An interesting section of this book is the one on the delusion of absolute performance. Company performance is relative, not absolute. A company can improve and fall further behind its rivals at the same time. For instance, GM today produces cars with better quality and more features than in the past. But its loss in market share is owed to a myriad of factors, including Asian competitors.

This is an excellent book because it will make you THINK. Is an oil company great if its profits soared when oil prices went up? Can the formulas used by successful companies in the 80s or 90s be applied to guarantee success today? A professor once told me that to predict future performance by analyzing past data is like driving a car forward while looking at the rear view mirror. In the appendix of this book there are tables showing the performance of the companies studied in “In Search of Excellence” and “Built to Last”. It is interesting to note the difference in performance in the years before and after these studies.

The author, Phil Rosenzweig, is a professor at IMD in Switzerland and former Harvard Business School professor. He wrote this book to stimulate discussion and help managers become wiser – “more discerning, more appropriately skeptical, and less vulnerable to simplistic formulas and quick fix remedies.” In my case, this book has given me a new perspective on business books.

The following is a brief summary of the nine delusions:

1. Halo Effect: Tendency to look at a company’s overall performance and make attributions about its culture, leadership, values, and more.

2. Correlation and Causality: Two things may be correlated, but we may not know which one causes which.

3. Single Explanations: Many studies show that a particular factor leads to improved performance. But since many of these factors are highly correlated, the effect of each one is usually less than suggested.

4. Connecting the Winning Dots: If we pick a number of successful companies and search for what they have in common, we’ll never isolate the reasons for their success, because we have no way of comparing them with less successful companies.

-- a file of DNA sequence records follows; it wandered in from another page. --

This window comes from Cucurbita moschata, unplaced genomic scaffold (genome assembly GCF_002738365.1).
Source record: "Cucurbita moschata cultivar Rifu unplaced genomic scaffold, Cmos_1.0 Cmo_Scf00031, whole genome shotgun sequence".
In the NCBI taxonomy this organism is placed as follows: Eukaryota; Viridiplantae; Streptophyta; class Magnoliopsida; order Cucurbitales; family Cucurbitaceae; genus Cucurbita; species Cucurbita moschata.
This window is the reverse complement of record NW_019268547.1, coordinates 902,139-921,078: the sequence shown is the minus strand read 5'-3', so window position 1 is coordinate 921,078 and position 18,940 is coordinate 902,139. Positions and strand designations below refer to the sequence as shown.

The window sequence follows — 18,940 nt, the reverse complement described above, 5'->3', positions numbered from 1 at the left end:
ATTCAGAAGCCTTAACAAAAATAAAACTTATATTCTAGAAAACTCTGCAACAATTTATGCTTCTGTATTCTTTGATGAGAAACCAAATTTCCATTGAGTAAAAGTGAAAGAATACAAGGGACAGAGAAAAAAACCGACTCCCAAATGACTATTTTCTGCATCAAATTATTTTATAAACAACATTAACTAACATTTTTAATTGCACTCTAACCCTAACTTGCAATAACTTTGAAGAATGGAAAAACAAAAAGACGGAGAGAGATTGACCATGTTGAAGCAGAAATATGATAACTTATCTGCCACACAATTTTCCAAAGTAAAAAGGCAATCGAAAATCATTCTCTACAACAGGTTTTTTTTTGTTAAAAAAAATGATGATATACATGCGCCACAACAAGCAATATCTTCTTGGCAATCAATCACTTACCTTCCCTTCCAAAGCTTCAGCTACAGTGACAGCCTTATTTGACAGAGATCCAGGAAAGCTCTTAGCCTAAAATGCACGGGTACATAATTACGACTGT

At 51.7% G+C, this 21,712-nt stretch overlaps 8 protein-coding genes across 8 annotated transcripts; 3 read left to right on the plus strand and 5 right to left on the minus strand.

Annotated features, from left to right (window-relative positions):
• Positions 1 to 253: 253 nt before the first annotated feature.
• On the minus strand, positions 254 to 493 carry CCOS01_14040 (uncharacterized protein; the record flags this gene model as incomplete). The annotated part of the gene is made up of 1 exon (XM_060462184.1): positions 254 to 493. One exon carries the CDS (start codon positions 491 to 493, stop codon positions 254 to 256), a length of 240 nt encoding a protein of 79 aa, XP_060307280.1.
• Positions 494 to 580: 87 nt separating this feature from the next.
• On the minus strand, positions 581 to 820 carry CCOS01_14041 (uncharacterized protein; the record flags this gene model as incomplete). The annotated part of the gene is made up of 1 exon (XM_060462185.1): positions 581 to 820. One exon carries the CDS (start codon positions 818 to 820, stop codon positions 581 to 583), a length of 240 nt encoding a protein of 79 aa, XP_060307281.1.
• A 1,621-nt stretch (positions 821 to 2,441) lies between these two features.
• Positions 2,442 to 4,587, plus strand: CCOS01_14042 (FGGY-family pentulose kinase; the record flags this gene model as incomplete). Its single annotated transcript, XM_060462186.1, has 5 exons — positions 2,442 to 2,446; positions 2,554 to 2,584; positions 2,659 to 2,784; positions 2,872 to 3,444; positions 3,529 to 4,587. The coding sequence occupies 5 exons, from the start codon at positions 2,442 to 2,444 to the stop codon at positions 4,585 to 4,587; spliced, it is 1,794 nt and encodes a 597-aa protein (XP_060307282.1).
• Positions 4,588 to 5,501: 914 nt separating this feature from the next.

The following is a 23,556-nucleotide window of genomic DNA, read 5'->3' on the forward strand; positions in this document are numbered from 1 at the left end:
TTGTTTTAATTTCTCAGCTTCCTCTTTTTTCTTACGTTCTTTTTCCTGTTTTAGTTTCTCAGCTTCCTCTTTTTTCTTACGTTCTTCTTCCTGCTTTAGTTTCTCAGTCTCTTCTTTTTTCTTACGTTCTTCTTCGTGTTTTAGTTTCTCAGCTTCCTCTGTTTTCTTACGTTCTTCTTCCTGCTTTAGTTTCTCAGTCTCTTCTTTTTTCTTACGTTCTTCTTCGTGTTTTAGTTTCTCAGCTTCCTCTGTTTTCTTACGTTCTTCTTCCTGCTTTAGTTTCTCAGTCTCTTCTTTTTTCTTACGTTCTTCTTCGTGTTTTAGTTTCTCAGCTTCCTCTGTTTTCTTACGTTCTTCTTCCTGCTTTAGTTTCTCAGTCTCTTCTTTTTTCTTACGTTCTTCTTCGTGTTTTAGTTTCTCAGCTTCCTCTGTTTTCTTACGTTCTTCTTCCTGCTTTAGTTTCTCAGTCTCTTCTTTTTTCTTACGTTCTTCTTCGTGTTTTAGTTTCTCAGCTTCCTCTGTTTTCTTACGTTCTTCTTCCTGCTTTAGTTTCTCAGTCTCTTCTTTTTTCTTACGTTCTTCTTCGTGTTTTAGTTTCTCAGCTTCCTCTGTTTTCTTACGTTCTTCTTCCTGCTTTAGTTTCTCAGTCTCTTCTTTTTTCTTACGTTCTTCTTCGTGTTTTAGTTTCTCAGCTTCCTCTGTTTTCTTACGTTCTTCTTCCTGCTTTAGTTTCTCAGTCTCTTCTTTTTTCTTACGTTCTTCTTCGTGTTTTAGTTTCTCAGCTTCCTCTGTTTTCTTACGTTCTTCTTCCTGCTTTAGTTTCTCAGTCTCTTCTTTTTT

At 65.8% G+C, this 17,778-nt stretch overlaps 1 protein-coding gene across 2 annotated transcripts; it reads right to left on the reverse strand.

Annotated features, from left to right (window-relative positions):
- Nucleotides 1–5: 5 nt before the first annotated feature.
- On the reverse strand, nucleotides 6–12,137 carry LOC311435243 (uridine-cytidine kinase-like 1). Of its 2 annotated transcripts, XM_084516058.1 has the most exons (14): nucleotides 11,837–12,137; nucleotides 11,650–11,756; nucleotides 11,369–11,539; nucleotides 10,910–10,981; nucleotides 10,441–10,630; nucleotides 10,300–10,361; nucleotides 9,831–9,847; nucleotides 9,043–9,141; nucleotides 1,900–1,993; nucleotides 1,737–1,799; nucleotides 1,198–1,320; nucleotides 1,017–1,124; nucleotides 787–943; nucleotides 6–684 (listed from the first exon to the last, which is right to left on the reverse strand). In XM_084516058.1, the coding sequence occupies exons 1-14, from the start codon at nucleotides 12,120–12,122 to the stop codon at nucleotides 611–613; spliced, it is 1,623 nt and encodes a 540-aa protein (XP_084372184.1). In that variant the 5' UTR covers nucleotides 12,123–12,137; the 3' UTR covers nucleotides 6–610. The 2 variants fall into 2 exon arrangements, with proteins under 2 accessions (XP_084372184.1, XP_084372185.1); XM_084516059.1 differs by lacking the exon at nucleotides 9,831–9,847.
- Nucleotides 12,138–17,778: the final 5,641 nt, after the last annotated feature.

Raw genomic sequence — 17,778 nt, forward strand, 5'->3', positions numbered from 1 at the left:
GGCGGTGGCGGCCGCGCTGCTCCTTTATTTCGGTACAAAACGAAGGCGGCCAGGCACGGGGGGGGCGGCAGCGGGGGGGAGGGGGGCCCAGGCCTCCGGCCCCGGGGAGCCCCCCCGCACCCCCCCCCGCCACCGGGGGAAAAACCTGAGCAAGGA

5. Rigorous Research: If the data aren’t of good quality, the data size and research methodology don’t matter.

6. Lasting Success: Almost all high-performing companies regress over time. The promise of a blueprint for lasting success is attractive but unrealistic.

7. Absolute Performance: Company performance is relative, not absolute. A company can improve and fall further behind its rivals at the same time.

8. The Wrong End of the Stick: It may be true that successful companies often pursued highly focused strategies, but highly focused strategies do not necessarily lead to success.

9. Organizational Physics: Company performance doesn’t obey immutable laws of nature and can’t be predicted with the accuracy of science – despite our desire for certainty and order.

Another lesson to glean is how to read the business press.   Beware of backward-viewing narratives of company success. See cisco-narrative.
You need to truly dig deep into the specific causes of a company success.   Was Wal-Mart a huge success in its growth phase because of the focus and leadership of Sam Walton?  Sure, perhaps, but that doesn’t tell you much.   How will you find the next Sam Walton?   How did Wal-Mart have such success against bigger competitors such as K-Mart in its early history?  You need to dig deeper!
We will discuss further in the next post.

8 responses to “Intelligent Fanatics, The Outsiders, Good to Great

  1. I read intelligent fanatics and while i agree with the concept, i don’t think it is really possible to separate the visionary from the disillusioned at an early stage. Much better to wait 10 years and look at a proven track record. Not all disruptions can truly disrupt an industry. Your competitors will quickly catch on, can you succeed against a motivated, deep pocketed company that is facing an existential crisis? Might be better to think about what you don’t want in a leader. Process of elimination can be just as fruitful as digging for diamonds in the rough.